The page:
The House yesterday agreed to allow up to 71 U.S. airports to impose a new head tax on airline passengers of up to $12 per round trip to finance airport modernization and expansion projects.
The "passenger facility charges," which have not been permitted since a short-lived experiment in the early 1970s, were included in a two-year, $18.3 billion measure reauthorizing the Federal Aviation Administration. The House beat back an attempt to strip the head tax authority from the bill, 252 to 171, before adopting the aviation bill on a 405 to 15 vote.
All three Washington-area airports -- National, Dulles and Baltimore Washington International -- are among the facilities that could impose the new tax if the improvements to be funded are approved by the Transportation Department. The fees may be up to $3 per passenger, but no passenger would have to pay more than two airport charges per one-way trip.
Under the legislation, new gate and passenger-handling facilities could be funded by the head tax but not if they are subject to contracts reserving them for the exclusive use of a particular carrier. That provision, said Rep. James L. Oberstar (D-Minn.), would spur competition at "hub" airports where one carrier is dominant.
The head tax, a key component of the Bush administration's transportation program announced last spring, sparked a prolonged and heated debate in the House that fell more around regional than party lines.
Opponents led by Rep. Douglas H. Bosco (D-Calif.) charged that the new head tax is another indignity to airline passengers at a time when the Airport and Airway Trust Fund already has a surplus of almost $8 billion and when air passengers are already paying an 8 percent tax on tickets.
"It's a double tax, a regressive tax and an unneeded tax," said Bosco, charging it would be another way for the aviation industry to "milk everyone indiscriminately."
Lawmakers from areas that would not benefit directly from the tax package, which would also result in the redistribution of other federal aid to smaller airports, said all passengers would be taxed to benefit large urban airports, such as a planned third airport in Chicago.
"If this new tax passes, there won't be enough air-sick bags on the airlines to take care of all the nauseated passengers," Rep. Pat Williams (D-Mont.) said.
But supporters said the additional revenue from the head tax -- as much as $1 billion a year -- is desperately needed to improve a severely overburdened commercial aviation system.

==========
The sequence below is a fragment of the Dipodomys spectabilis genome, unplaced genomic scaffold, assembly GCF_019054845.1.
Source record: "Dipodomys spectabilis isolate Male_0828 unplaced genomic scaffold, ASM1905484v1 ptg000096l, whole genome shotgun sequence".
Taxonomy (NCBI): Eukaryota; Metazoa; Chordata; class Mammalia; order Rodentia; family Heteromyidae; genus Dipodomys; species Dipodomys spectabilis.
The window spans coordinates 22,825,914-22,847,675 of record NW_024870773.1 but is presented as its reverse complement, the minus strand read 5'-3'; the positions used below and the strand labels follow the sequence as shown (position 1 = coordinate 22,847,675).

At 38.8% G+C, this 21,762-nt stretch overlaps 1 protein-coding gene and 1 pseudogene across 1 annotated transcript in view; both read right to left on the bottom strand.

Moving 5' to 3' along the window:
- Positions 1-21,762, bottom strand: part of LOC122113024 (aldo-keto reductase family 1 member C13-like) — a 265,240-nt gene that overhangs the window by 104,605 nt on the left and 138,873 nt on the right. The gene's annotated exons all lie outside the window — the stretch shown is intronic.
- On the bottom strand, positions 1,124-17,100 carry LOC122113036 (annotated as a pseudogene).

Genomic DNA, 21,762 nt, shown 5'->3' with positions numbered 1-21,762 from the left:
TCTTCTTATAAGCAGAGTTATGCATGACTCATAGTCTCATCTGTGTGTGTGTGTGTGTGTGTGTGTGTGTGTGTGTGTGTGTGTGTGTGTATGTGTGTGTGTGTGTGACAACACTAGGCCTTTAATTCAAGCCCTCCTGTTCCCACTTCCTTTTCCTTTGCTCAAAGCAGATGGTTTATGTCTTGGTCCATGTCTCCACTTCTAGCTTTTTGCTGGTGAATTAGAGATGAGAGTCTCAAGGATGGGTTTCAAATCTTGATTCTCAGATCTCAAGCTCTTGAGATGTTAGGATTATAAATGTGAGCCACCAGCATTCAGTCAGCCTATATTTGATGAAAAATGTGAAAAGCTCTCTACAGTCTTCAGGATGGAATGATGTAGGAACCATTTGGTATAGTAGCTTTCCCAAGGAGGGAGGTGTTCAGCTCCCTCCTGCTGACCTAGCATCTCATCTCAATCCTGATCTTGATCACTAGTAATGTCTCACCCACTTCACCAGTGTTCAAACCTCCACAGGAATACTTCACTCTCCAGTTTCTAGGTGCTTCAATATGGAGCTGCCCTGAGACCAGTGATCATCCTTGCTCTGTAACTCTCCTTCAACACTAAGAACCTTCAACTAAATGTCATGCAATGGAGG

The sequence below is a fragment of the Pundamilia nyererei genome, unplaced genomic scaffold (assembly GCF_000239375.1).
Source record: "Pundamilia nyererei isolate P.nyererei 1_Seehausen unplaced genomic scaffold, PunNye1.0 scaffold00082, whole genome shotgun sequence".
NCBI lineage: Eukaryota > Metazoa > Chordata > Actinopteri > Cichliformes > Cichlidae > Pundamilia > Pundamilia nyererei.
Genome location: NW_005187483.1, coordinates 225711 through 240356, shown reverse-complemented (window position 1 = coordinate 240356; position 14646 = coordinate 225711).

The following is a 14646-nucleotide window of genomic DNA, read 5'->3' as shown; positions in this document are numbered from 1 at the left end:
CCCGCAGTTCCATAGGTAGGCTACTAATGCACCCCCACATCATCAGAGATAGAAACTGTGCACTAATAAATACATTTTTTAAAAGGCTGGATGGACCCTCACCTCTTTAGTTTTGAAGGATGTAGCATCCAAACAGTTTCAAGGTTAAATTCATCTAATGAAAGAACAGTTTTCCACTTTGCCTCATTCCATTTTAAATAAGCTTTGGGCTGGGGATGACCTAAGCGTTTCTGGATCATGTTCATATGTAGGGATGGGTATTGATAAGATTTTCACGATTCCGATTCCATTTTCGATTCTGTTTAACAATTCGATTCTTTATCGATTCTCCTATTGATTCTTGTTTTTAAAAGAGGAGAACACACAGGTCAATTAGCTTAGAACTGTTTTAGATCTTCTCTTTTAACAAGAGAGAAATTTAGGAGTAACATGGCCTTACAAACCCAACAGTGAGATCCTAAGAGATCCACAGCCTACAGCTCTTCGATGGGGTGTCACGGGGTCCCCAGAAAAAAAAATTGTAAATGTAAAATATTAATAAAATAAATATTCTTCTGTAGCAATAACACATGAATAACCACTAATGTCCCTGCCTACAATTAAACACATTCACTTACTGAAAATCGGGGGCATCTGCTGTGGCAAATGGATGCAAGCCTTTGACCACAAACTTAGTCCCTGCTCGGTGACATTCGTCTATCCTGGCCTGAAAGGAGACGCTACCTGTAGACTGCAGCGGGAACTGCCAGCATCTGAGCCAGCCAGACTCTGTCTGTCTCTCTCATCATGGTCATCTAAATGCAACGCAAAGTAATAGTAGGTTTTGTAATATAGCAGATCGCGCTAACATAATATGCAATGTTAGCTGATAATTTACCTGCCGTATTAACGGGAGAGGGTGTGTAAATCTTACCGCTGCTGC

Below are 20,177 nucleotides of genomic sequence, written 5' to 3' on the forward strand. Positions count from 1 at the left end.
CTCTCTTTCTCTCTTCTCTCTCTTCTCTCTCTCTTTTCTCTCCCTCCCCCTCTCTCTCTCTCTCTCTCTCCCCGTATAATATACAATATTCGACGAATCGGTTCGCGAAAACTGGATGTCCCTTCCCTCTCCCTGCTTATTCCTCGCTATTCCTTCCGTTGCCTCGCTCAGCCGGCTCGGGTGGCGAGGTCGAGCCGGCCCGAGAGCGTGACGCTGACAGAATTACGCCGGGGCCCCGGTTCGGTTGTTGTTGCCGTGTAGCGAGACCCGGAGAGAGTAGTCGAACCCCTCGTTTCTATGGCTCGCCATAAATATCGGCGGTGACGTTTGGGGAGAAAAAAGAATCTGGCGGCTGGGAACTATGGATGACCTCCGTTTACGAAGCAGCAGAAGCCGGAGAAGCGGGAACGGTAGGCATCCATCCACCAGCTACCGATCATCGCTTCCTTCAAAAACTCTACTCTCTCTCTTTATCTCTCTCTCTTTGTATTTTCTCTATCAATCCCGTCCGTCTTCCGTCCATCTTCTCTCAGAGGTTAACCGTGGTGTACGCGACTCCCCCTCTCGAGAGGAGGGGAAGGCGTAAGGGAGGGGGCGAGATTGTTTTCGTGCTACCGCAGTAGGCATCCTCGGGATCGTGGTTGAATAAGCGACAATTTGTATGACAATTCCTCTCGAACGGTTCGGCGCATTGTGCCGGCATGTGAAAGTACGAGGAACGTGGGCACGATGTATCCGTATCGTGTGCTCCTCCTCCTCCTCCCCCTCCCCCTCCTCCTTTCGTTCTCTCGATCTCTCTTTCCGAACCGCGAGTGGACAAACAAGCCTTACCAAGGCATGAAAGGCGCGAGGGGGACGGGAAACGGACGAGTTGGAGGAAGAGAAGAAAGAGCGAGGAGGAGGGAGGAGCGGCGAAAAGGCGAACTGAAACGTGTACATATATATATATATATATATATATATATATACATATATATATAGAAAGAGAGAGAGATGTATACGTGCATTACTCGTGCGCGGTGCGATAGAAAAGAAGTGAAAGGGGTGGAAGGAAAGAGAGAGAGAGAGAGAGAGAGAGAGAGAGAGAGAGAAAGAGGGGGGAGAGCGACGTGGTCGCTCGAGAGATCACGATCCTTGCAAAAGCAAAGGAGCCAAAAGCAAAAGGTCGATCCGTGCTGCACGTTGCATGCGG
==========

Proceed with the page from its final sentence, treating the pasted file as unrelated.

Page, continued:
"It's necessary to look at innovative approaches to expanding airport capacity," Rep. John Paul Hammerschmidt (R-Ark.) said. "With this, everyone who uses the air traffic system is a winner."
The aviation reauthorization measure will also allow up to 75 percent of the FAA's budget to come from the aviation trust fund, compared with the usual level of about 50 percent. That is expected to draw down the fund's surplus to about $1.2 billion by fiscal 1995.
In addition, the bill authorizes $1.8 billion next fiscal year for trust fund financing of airport enlargement, safety and noise abatement programs and $2.5 billion for modernization of the FAA air traffic control system.
Despite the victory in the House, Senate support for the measure is problematic, and it appears unlikely that the Senate Commerce, Science and Transportation Committee will take any action on it this year.
Sen. Wendell H. Ford (D-Ky.), who chairs the aviation subcommittee, is opposed to considering the head tax until deficit-reduction negotiations shed light on whether airline passengers will also be hit with an increase in the 8 percent excise tax on tickets.
Senate Majority Leader George J. Mitchell (D-Maine) remained "noncommittal" after a meeting Wednesday with Chicago Mayor Richard Daley, who was in town to lobby for the new passenger fee, according to sources. Daley later spent a half-hour with Ford.
Maine and Kentucky may have little to gain from the proposed head tax because airports in those states are not big or crowded enough to justify levying a ticket charge in order to expand, one source noted.
Staff writer Dan Morgan contributed to this report.